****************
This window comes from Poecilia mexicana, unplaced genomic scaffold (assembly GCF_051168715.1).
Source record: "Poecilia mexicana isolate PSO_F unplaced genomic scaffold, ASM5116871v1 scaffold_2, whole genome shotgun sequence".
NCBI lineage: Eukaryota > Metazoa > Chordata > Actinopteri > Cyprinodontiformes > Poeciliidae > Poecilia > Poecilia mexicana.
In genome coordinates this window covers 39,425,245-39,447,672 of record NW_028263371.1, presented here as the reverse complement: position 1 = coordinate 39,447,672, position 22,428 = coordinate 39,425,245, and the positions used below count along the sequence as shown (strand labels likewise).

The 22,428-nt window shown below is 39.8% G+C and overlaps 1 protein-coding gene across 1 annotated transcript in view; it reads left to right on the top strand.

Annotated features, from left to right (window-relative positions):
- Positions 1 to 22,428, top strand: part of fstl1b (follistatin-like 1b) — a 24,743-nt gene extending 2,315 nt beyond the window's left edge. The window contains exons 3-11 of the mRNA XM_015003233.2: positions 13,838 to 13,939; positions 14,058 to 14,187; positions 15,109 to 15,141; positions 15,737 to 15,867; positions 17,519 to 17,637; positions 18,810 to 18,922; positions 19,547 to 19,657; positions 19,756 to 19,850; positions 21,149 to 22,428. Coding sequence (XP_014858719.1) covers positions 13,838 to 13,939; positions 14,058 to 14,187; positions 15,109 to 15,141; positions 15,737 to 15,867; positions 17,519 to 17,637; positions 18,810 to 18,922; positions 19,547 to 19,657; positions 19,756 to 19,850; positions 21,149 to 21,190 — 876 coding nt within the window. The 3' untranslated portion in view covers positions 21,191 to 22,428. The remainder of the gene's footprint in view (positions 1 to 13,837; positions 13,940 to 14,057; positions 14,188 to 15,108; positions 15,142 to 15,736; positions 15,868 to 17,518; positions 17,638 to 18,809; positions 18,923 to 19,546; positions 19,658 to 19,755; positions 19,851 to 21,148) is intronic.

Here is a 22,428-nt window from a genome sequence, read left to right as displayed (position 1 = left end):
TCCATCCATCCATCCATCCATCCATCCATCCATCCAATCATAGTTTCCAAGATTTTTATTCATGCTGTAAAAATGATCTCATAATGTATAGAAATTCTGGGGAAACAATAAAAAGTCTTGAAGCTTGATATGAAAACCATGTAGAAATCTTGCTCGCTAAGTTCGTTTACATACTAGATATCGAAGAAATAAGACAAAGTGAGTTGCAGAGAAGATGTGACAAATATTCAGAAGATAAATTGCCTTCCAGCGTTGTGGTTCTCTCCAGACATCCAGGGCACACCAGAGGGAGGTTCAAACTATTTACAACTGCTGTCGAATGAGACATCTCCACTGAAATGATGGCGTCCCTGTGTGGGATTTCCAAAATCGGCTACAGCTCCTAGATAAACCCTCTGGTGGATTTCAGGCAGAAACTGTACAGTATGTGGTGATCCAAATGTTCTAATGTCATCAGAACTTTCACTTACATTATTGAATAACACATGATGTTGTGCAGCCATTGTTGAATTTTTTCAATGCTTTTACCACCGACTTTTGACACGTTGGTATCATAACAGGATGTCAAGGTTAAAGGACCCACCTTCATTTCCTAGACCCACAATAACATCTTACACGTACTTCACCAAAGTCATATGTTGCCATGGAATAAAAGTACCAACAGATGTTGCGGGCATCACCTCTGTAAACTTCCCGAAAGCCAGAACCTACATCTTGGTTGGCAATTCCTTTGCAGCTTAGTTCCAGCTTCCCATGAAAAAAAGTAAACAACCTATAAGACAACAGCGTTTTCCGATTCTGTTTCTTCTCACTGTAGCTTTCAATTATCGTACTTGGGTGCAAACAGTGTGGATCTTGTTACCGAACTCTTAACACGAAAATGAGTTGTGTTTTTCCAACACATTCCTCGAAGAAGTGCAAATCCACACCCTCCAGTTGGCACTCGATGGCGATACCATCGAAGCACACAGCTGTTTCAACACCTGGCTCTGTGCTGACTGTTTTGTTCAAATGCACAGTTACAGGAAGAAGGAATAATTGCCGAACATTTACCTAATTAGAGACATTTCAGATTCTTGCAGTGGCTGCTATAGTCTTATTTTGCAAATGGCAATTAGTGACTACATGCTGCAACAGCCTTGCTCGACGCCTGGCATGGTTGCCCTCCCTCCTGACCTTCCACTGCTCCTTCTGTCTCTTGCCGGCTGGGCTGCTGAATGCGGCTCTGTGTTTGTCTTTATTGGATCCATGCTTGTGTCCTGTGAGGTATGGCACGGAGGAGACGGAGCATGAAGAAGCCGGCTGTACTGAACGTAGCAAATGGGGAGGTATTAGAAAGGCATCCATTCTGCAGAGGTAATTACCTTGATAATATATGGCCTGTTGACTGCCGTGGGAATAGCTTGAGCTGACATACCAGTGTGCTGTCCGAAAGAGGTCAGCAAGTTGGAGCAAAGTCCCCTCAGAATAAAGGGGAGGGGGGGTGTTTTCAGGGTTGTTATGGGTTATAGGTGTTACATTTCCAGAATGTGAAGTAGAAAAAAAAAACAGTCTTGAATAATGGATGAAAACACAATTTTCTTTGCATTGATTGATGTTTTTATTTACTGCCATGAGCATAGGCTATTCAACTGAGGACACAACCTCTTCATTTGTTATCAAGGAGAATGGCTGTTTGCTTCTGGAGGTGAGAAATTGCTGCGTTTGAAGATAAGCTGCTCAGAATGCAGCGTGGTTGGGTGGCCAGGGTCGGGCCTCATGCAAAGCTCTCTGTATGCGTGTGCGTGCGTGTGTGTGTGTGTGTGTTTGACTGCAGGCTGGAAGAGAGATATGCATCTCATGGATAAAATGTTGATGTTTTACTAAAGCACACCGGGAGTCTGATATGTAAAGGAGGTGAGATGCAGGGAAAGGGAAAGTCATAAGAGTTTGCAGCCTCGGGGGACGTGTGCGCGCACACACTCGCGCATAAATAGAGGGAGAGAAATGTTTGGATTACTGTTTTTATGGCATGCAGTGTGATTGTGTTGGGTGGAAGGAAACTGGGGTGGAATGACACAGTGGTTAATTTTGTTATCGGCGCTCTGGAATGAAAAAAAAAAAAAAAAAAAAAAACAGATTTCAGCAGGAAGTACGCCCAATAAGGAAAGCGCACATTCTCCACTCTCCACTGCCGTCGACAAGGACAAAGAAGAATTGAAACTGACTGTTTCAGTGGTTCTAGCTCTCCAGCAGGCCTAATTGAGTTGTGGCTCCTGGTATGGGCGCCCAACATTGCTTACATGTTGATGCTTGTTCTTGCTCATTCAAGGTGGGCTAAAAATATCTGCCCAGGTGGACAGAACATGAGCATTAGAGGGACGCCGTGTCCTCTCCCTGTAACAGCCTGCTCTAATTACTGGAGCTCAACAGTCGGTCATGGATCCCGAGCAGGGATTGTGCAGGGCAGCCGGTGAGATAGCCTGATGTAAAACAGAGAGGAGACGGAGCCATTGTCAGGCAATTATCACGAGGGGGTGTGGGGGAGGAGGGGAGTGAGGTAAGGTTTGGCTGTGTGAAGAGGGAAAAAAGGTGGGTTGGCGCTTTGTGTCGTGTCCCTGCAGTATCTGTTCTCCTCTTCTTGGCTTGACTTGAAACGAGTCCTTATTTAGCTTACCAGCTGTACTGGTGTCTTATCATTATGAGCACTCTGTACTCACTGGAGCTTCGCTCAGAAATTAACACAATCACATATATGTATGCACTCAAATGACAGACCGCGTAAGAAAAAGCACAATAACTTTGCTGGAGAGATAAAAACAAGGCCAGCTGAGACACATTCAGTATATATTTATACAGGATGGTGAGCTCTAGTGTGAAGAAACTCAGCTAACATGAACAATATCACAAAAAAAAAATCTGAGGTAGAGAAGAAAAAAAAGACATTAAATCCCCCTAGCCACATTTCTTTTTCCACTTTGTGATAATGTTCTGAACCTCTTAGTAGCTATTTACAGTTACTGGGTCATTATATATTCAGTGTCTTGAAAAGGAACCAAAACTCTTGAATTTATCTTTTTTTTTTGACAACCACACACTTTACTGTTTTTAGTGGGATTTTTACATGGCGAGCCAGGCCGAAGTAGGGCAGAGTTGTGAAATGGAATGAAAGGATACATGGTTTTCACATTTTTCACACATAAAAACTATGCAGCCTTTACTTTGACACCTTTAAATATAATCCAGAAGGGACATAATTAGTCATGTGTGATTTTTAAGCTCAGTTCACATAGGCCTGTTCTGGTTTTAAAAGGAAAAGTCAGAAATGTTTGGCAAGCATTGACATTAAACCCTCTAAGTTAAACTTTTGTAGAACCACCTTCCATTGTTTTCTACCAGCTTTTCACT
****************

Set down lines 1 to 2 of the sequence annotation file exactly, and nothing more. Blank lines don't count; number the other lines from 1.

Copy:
This window comes from Poecilia mexicana, unplaced genomic scaffold (assembly GCF_051168715.1).
Source record: "Poecilia mexicana isolate PSO_F unplaced genomic scaffold, ASM5116871v1 scaffold_2, whole genome shotgun sequence".